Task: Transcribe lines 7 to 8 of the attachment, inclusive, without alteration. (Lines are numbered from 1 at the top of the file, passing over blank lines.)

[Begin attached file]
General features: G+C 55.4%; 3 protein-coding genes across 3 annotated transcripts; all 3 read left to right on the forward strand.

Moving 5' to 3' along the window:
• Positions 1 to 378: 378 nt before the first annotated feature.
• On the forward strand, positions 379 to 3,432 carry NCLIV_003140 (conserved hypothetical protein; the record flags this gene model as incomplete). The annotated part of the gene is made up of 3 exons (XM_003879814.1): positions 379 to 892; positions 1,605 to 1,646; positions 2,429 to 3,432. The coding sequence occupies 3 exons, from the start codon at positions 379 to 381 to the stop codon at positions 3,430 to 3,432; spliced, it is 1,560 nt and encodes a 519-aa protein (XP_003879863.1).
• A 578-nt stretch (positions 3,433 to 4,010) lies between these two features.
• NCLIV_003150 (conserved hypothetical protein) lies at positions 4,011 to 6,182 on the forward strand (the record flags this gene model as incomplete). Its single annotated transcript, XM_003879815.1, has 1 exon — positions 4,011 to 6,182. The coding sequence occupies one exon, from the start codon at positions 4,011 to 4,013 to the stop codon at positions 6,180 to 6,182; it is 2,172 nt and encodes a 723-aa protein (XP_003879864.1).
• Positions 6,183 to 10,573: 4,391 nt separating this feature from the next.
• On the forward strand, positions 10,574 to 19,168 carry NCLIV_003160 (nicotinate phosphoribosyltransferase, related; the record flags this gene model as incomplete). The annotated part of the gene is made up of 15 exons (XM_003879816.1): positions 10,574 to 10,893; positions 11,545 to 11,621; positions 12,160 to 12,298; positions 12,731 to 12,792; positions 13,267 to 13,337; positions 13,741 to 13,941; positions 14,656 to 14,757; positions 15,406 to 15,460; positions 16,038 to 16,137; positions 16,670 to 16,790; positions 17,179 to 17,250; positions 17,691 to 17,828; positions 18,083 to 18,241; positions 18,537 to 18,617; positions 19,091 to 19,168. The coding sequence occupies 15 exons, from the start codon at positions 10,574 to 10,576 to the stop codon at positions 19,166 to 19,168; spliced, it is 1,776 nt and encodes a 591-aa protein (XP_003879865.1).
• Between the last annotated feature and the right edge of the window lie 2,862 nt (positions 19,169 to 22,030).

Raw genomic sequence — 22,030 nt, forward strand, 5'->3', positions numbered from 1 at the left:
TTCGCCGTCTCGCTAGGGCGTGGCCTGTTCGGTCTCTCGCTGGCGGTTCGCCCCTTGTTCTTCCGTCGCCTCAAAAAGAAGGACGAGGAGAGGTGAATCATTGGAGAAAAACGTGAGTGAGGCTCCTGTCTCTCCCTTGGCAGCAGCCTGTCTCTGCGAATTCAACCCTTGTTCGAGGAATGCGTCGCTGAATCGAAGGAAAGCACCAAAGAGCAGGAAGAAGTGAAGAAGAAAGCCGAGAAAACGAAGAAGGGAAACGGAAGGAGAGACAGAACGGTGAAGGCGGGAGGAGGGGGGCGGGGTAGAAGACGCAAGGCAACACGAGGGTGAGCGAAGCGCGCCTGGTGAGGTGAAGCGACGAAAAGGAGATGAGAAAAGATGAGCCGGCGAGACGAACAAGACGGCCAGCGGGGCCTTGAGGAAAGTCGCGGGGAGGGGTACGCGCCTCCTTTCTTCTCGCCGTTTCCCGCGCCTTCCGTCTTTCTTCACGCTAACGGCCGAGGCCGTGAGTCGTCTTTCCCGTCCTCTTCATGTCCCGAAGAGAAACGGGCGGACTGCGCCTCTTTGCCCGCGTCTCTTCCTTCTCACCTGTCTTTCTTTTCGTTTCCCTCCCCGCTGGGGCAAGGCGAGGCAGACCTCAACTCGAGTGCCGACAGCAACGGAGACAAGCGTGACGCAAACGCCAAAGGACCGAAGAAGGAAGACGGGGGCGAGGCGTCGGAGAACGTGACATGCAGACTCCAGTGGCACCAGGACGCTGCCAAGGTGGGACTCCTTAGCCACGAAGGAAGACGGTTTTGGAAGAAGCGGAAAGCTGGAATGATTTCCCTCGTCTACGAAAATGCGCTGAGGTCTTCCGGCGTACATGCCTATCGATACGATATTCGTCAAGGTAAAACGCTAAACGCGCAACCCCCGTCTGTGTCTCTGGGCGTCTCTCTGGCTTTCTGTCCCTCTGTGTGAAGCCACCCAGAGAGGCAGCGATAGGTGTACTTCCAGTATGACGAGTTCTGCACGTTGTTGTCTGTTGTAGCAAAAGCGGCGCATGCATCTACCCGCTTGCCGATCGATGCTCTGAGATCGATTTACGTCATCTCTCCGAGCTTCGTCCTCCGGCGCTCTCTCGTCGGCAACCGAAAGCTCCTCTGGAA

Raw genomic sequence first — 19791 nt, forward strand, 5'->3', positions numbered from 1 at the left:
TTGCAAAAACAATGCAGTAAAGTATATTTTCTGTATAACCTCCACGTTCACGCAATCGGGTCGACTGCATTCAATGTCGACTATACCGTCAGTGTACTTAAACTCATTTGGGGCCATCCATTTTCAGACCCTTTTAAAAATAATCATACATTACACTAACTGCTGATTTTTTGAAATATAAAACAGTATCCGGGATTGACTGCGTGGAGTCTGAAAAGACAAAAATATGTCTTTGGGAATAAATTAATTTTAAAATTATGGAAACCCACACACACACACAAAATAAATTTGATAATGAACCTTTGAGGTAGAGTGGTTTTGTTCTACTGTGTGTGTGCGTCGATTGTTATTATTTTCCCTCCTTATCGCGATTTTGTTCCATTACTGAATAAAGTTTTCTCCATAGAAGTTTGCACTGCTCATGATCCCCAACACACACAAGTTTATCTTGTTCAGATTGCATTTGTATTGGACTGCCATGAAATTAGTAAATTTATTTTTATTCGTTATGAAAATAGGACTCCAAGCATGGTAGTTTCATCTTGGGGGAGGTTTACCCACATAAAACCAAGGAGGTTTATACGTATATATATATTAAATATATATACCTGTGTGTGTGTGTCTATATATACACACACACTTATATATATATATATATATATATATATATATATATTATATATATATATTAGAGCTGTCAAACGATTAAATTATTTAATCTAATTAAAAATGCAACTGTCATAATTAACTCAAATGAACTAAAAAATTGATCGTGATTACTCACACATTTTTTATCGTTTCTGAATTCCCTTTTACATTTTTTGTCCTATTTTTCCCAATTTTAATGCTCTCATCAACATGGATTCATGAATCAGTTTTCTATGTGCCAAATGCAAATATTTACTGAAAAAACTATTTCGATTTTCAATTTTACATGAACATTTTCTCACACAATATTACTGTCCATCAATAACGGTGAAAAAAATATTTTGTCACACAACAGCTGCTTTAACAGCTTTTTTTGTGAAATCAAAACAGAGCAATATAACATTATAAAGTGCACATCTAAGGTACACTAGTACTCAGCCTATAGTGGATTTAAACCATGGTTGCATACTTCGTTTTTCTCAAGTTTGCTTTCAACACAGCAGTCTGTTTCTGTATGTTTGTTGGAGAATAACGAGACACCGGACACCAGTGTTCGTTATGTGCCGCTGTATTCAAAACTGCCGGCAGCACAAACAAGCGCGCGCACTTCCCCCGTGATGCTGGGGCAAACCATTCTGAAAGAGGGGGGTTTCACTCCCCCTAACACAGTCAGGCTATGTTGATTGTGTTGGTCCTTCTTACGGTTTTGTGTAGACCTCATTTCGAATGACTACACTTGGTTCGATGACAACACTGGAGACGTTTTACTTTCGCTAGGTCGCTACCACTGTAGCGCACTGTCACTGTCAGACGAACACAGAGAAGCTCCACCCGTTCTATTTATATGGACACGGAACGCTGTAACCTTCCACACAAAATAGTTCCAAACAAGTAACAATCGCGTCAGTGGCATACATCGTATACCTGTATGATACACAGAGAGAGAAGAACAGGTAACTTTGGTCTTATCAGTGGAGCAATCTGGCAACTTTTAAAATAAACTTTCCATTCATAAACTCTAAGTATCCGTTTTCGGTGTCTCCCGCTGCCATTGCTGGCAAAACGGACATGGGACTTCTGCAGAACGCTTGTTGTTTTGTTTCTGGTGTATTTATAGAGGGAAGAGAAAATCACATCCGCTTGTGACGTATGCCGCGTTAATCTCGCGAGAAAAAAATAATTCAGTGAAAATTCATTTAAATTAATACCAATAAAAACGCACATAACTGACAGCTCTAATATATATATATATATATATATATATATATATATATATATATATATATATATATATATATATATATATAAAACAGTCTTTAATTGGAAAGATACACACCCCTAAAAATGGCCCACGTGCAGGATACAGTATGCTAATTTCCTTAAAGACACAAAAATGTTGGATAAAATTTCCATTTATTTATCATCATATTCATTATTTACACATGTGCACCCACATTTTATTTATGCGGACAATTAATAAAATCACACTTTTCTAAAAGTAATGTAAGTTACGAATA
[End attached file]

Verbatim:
• Positions 6,183 to 10,573: 4,391 nt separating this feature from the next.
• On the forward strand, positions 10,574 to 19,168 carry NCLIV_003160 (nicotinate phosphoribosyltransferase, related; the record flags this gene model as incomplete). The annotated part of the gene is made up of 15 exons (XM_003879816.1): positions 10,574 to 10,893; positions 11,545 to 11,621; positions 12,160 to 12,298; positions 12,731 to 12,792; positions 13,267 to 13,337; positions 13,741 to 13,941; positions 14,656 to 14,757; positions 15,406 to 15,460; positions 16,038 to 16,137; positions 16,670 to 16,790; positions 17,179 to 17,250; positions 17,691 to 17,828; positions 18,083 to 18,241; positions 18,537 to 18,617; positions 19,091 to 19,168. The coding sequence occupies 15 exons, from the start codon at positions 10,574 to 10,576 to the stop codon at positions 19,166 to 19,168; spliced, it is 1,776 nt and encodes a 591-aa protein (XP_003879865.1).